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Press Release 99/18


Rome, 6 April 1999.- The highly contagious livestock disease, known as foot-and-mouth disease (FMD), could spread into Russia and other parts of Europe if tough prevention measures are not put in place in the Community of Independent States and neighbouring countries where outbreaks have occured, according to the UN Food and Agriculture Organization (FAO).

In a news release issued on the occasion of the 33rd session of the European Commission for the Control of Foot-and-Mouth Disease (Rome, 7-9 April 1999), FAO announced a series of initiatives launched with other international organizations for surveillance and control of FMD in the Caucasian region (Azerbaijan, Armenia, Georgia and the southern part of the Russian Federation).

A "Tripartite Group", including experts from FAO, the Office International des Epizooties (OIE) and the Commission of the European Communities, is coordinating activities in the Caucasus, in cooperation with the Institute of Veterinary Research of Vladimir (Russian Federation).

Yves Leforban, Secretary of FAO's European Commission for the Control of Foot-and-Mouth Disease, urged efficient control measures and vaccination coverage. According to FMD experts who visited the Caucasus last month, the region is at risk of becoming endemically infected with FMD and the disease could spread further north into Russia and to western Europe.

FMD is a viral epizootic disease which affects cattle, sheep, goat and pigs. The affected animals present with vesicals in the mouth and on the feet. The disease, which spreads rapidly, causes severe economic losses and prevents exportation of live animals and meat.

An FAO/OIE/EC team recently returned from a three-week mission to Caucasus for identification of emergency measures and feasibility of programmes aimed at preventing FMD.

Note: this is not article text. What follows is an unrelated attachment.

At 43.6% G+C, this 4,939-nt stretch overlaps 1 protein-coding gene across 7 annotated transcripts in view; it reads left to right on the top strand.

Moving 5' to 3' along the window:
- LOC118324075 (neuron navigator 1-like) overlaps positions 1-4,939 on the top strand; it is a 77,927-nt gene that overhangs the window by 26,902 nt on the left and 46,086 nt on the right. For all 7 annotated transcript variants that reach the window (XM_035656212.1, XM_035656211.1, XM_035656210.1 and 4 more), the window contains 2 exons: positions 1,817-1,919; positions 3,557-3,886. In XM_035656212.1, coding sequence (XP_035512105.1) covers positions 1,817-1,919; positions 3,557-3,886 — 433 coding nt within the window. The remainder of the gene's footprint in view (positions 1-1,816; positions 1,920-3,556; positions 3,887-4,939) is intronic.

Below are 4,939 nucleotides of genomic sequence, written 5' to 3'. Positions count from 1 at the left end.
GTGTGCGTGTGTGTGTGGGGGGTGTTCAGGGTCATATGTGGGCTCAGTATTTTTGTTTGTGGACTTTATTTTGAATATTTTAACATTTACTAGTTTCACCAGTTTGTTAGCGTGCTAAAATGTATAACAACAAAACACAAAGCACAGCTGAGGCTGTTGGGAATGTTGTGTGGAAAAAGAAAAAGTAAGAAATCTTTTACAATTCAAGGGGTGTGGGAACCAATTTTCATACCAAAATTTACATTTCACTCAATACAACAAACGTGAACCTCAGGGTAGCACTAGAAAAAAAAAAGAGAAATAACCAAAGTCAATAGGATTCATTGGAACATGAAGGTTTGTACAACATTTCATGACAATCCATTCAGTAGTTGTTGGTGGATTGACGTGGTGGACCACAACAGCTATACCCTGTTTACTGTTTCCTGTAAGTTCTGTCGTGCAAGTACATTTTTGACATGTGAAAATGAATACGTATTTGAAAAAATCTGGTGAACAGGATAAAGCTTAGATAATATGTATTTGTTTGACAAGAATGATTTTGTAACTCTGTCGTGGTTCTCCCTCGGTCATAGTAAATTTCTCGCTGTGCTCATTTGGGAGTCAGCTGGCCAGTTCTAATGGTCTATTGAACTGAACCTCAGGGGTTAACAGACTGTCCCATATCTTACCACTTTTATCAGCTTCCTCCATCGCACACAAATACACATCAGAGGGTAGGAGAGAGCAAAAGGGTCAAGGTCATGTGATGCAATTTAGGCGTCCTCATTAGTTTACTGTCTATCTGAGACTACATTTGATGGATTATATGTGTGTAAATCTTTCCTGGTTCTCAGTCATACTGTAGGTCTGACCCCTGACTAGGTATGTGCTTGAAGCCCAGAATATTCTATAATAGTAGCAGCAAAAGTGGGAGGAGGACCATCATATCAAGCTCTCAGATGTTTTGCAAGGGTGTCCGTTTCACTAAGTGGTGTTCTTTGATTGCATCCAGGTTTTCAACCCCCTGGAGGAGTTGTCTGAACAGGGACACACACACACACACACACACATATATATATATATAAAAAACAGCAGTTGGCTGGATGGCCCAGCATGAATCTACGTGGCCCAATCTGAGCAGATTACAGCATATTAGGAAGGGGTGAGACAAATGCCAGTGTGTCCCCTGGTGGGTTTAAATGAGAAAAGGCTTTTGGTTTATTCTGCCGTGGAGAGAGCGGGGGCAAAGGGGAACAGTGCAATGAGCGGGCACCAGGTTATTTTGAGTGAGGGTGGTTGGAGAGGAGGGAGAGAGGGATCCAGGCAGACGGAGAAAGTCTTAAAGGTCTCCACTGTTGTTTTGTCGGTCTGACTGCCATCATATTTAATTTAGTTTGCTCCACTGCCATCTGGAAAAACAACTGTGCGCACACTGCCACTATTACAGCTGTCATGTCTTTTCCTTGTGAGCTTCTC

The cost of control and prevention of potential outbreaks is estimated at several millions of dollars. An agreement on emergency measures could be signed between FAO, OIE, EC and Vladimir Institute of Russia. This programme, which aims at improving vaccination and control measures in the Caucasus, could be launched in the coming months, and financed by the European Community (up to US$ 340 000) .

FAO experts also expressed concern about the situation in the Maghreb region. An outbreak of FMD has been developing in North Africa since last February. The disease was first reported in Algeria, probably introduced by infected animals from West Africa where FMD is endemic. Isolated outbreaks have also occurred in Tunisia and the eastern part of Morocco.

FAO has intervened rapidly through the European Commission for the control of FMD and EMPRES (FAO programme for the prevention of transboundary diseases). The UN agency is also present in the region through an FAO/IFAD network: the Regional Animal Disease Surveillance and Control Network (RADISCON). Also based in Rome, IFAD is the International Fund for Agricultural Development.

At present, the situation seems to be under control in the Maghreb region, thanks to the efforts of the concerned countries. However, preventive measures should be reinforced and epidemiological surveillance should be maintained until the return to the situation which was prevailing before the outbreaks.

Recent developments in the Maghreb region has clearly demonstrated that the FMD virus can cross the Sahara desert which, so far, was considered as a natural barrier, FAO/RADISCON Coordinator Ali Benkirane said.


For further information, please call media officer Pierre Antonios (tel. 0039.06.57053473) or FAO expert Yves Leforban (tel 0039.06.57055528) or consult FAO website:

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©FAO, 1999